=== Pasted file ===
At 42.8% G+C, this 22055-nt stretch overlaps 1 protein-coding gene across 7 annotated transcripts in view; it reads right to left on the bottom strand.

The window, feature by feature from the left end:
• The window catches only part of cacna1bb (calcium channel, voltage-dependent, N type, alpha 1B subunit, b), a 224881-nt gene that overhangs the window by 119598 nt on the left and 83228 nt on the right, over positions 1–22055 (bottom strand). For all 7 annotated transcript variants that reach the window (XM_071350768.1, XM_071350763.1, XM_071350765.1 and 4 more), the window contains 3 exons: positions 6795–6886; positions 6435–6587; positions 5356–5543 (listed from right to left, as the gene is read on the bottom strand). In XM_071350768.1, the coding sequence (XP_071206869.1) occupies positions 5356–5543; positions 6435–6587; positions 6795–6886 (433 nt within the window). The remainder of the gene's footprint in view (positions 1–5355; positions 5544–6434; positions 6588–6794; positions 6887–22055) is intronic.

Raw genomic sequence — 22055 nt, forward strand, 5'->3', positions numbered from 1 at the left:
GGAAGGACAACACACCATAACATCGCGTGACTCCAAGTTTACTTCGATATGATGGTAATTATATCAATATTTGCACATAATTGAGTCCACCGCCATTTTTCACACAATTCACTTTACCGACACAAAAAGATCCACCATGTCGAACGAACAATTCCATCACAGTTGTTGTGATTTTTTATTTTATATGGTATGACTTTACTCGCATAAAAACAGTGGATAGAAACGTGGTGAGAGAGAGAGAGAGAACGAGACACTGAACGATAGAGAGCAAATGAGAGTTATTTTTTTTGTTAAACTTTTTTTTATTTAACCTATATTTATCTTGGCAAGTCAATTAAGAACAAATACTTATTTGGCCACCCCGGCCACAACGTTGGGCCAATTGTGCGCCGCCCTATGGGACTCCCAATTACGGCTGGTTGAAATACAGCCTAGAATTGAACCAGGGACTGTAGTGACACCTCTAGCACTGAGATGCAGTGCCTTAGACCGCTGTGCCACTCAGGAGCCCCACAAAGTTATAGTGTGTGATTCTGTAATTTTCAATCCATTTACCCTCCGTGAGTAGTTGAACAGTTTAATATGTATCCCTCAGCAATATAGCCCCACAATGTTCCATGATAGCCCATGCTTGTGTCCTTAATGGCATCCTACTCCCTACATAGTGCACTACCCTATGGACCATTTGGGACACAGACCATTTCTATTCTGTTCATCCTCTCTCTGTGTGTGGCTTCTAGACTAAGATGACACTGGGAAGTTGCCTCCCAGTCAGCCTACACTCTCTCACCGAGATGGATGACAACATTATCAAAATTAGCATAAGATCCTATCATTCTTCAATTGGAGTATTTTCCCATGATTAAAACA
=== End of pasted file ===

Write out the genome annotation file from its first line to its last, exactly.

At 42.8% G+C, this 22055-nt stretch overlaps 1 protein-coding gene across 7 annotated transcripts in view; it reads right to left on the bottom strand.

The window, feature by feature from the left end:
• The window catches only part of cacna1bb (calcium channel, voltage-dependent, N type, alpha 1B subunit, b), a 224881-nt gene that overhangs the window by 119598 nt on the left and 83228 nt on the right, over positions 1–22055 (bottom strand). For all 7 annotated transcript variants that reach the window (XM_071350768.1, XM_071350763.1, XM_071350765.1 and 4 more), the window contains 3 exons: positions 6795–6886; positions 6435–6587; positions 5356–5543 (listed from right to left, as the gene is read on the bottom strand). In XM_071350768.1, the coding sequence (XP_071206869.1) occupies positions 5356–5543; positions 6435–6587; positions 6795–6886 (433 nt within the window). The remainder of the gene's footprint in view (positions 1–5355; positions 5544–6434; positions 6588–6794; positions 6887–22055) is intronic.

Raw genomic sequence — 22055 nt, forward strand, 5'->3', positions numbered from 1 at the left:
GGAAGGACAACACACCATAACATCGCGTGACTCCAAGTTTACTTCGATATGATGGTAATTATATCAATATTTGCACATAATTGAGTCCACCGCCATTTTTCACACAATTCACTTTACCGACACAAAAAGATCCACCATGTCGAACGAACAATTCCATCACAGTTGTTGTGATTTTTTATTTTATATGGTATGACTTTACTCGCATAAAAACAGTGGATAGAAACGTGGTGAGAGAGAGAGAGAGAACGAGACACTGAACGATAGAGAGCAAATGAGAGTTATTTTTTTTGTTAAACTTTTTTTTATTTAACCTATATTTATCTTGGCAAGTCAATTAAGAACAAATACTTATTTGGCCACCCCGGCCACAACGTTGGGCCAATTGTGCGCCGCCCTATGGGACTCCCAATTACGGCTGGTTGAAATACAGCCTAGAATTGAACCAGGGACTGTAGTGACACCTCTAGCACTGAGATGCAGTGCCTTAGACCGCTGTGCCACTCAGGAGCCCCACAAAGTTATAGTGTGTGATTCTGTAATTTTCAATCCATTTACCCTCCGTGAGTAGTTGAACAGTTTAATATGTATCCCTCAGCAATATAGCCCCACAATGTTCCATGATAGCCCATGCTTGTGTCCTTAATGGCATCCTACTCCCTACATAGTGCACTACCCTATGGACCATTTGGGACACAGACCATTTCTATTCTGTTCATCCTCTCTCTGTGTGTGGCTTCTAGACTAAGATGACACTGGGAAGTTGCCTCCCAGTCAGCCTACACTCTCTCACCGAGATGGATGACAACATTATCAAAATTAGCATAAGATCCTATCATTCTTCAATTGGAGTATTTTCCCATGATTAAAACA